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Still no flying cars, but what about Augmented Reality in advertising?

Virtual shark attack from Back to the Future Part IIIt’s 2015 and Marty McFly is attacked on the street by a hologram projection of a shark promoting the new film Jaws 19. As Marty walks away from the virtual shark attack, he quips: “I still think that shark looks fake.”

 

It’s one of my favourite scenes from the classic 80’s film Back to the Future Part II. In-your-face advertising that is literally in your face. So now the future of 2015 is almost upon us and I still don’t own a flying car or a hover board, is there any suggestion that the film-makers got it right about the future of advertising?

 

The launch of a new mobile phone app gives us a glimpse of what a future media landscape could look like, by offering a fascinating link between traditional advertising platforms and the provision of digital content. Blippar is free to download and uses mobile augmented reality to turn 2D into 3D via the built-in camera lens on your phone. Take a look at this example by Tesco, which is the UK’s first newspaper print ad to feature the new technology:

And it doesn’t end there. Any surface can be ‘blipp-able’ – a billboard poster, TV ad, logo, even product packaging itself. The wrappers of Cadbury’s chocolate bars have recently become the subject of a Blippar digital game:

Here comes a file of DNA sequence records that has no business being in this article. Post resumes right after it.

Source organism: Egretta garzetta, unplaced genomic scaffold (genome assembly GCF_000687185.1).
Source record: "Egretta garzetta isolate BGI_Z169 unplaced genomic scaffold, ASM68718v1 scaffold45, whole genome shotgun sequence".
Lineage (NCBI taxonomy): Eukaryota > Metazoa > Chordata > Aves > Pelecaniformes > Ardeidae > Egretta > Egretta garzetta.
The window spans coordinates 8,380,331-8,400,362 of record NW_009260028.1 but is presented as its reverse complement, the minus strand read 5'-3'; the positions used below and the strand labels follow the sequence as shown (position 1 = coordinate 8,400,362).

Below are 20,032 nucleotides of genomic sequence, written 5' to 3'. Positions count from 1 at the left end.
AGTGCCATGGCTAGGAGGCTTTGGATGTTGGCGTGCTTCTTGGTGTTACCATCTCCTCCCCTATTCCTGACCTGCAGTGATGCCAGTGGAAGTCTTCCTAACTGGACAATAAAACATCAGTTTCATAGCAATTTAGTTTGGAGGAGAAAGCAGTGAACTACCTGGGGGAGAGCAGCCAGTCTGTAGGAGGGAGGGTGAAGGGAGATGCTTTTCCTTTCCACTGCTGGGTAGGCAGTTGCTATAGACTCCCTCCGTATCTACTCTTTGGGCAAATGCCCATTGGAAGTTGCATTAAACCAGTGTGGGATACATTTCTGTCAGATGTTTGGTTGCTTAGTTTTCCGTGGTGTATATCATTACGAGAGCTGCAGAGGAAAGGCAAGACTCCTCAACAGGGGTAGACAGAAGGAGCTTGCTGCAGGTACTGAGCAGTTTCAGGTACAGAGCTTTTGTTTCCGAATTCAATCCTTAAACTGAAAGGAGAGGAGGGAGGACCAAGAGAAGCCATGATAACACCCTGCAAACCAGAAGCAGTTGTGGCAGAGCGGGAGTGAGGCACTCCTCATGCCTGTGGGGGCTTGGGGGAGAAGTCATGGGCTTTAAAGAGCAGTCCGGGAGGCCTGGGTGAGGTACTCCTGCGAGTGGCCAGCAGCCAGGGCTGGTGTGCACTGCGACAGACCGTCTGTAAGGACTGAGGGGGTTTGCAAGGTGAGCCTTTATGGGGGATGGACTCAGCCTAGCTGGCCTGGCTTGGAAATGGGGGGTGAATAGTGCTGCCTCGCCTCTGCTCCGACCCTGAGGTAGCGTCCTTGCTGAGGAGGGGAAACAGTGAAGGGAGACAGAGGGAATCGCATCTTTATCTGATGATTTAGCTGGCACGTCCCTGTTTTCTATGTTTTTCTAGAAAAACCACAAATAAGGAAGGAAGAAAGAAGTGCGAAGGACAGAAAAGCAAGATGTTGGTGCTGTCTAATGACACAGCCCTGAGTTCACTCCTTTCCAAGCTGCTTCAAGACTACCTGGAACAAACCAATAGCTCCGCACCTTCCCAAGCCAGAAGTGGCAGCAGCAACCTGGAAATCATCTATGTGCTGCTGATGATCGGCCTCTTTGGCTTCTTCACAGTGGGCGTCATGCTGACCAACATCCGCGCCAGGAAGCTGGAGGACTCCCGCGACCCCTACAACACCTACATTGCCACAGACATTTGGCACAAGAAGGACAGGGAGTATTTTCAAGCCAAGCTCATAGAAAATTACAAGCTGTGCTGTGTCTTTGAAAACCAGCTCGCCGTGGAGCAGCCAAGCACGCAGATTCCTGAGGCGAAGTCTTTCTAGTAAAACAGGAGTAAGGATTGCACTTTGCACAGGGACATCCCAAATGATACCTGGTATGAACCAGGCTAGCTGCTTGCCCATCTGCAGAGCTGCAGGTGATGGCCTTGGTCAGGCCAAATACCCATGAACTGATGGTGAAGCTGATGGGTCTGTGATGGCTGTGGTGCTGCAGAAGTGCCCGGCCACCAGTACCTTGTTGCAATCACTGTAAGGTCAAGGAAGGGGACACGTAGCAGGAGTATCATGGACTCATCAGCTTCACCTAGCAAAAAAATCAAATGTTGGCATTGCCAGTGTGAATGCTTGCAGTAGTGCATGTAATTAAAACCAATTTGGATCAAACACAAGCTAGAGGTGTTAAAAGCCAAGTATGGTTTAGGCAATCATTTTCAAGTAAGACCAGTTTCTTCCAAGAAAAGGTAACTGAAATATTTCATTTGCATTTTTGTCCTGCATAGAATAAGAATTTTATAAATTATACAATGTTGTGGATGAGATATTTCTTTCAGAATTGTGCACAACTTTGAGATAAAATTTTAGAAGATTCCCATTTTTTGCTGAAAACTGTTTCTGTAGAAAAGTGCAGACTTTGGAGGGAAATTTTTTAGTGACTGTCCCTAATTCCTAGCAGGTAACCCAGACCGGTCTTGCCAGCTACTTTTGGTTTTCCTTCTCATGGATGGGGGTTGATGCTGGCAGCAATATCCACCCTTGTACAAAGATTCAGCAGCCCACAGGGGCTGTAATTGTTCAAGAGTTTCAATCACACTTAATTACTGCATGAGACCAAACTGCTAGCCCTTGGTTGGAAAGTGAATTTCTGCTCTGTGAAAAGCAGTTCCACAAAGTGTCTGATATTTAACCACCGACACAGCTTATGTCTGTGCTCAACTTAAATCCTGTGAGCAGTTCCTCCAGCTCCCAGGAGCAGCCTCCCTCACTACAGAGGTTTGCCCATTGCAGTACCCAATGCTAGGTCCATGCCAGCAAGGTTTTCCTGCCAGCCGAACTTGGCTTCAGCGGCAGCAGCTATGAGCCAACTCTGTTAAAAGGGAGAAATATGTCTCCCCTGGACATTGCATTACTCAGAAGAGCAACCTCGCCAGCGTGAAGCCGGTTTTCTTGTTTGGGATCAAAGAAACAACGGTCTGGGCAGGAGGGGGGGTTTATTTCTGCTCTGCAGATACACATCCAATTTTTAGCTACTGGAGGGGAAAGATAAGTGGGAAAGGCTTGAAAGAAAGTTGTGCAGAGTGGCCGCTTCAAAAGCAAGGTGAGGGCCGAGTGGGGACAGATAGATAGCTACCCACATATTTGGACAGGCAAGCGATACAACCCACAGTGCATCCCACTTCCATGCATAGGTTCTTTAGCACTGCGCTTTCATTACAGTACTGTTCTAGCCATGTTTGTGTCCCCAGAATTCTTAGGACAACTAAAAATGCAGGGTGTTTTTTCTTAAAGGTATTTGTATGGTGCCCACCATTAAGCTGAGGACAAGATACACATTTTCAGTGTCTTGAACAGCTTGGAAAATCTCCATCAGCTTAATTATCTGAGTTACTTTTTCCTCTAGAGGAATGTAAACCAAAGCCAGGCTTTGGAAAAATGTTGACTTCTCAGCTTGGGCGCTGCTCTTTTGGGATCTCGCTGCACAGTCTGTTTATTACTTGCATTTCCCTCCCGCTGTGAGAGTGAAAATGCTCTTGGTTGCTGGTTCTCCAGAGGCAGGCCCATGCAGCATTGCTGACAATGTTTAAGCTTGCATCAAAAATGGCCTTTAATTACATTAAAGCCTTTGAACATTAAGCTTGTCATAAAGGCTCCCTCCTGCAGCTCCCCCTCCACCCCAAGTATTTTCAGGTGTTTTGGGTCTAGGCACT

So any time you see the following symbol on an ad, you know what to do, get blipping!

 

 

Instructions on how to view an Augmented Reality ad

 

The widespread adoption of smartphones is leading to a solution to the age-old problem about how to turn initial interest from your audience into direct action. It’s all very well to receive, say, 20,000 impacts (views) of your ad, but standard industry conversion rates are often as low as 1%. Part of the reason for this is the disconnection between seeing a message in one form of media, and the need to then invest the extra effort to actively seek out the follow-up action via an alternative form of media, i.e. to visit a web address. Now add in the three thousand other advertising messages you’ll see during the course of one average day, and you can see why a follow-up action that requires any kind of effort at all might not happen.

 

So a method of providing follow-up content at the exact time of seeing the ad would be a welcome enhancement to any advertising campaign. Here are a few possible applications for the NHS:

 

  • By holding your phone over a service leaflet in a doctor’s waiting room, you could download a PDF of the material.
  • By holding your phone over a poster for chlamydia screening, you could find the location of your local clinic or apply to take a test.
  • By holding your phone over a printed recruitment ad, you could be given the option to download a job description. Or link to the vacancy listing page on NHS Jobs.

 

Crucially, in these examples content is ‘pulled’ by the user rather than pushed out indiscriminately by the advertiser. This is a new and innovative way of engaging with your audience that offers more creative possibilities than QR codes.

 

This is only the beginning of what may soon be possible. Just imagine, if you saw a poster for a long-running movie franchise about a killer shark…you could hold your phone over the poster, and the shark could spring out of it onto your phone and swim towards you as if it were about to attack! And then it could show you the film times at your local Odeon.



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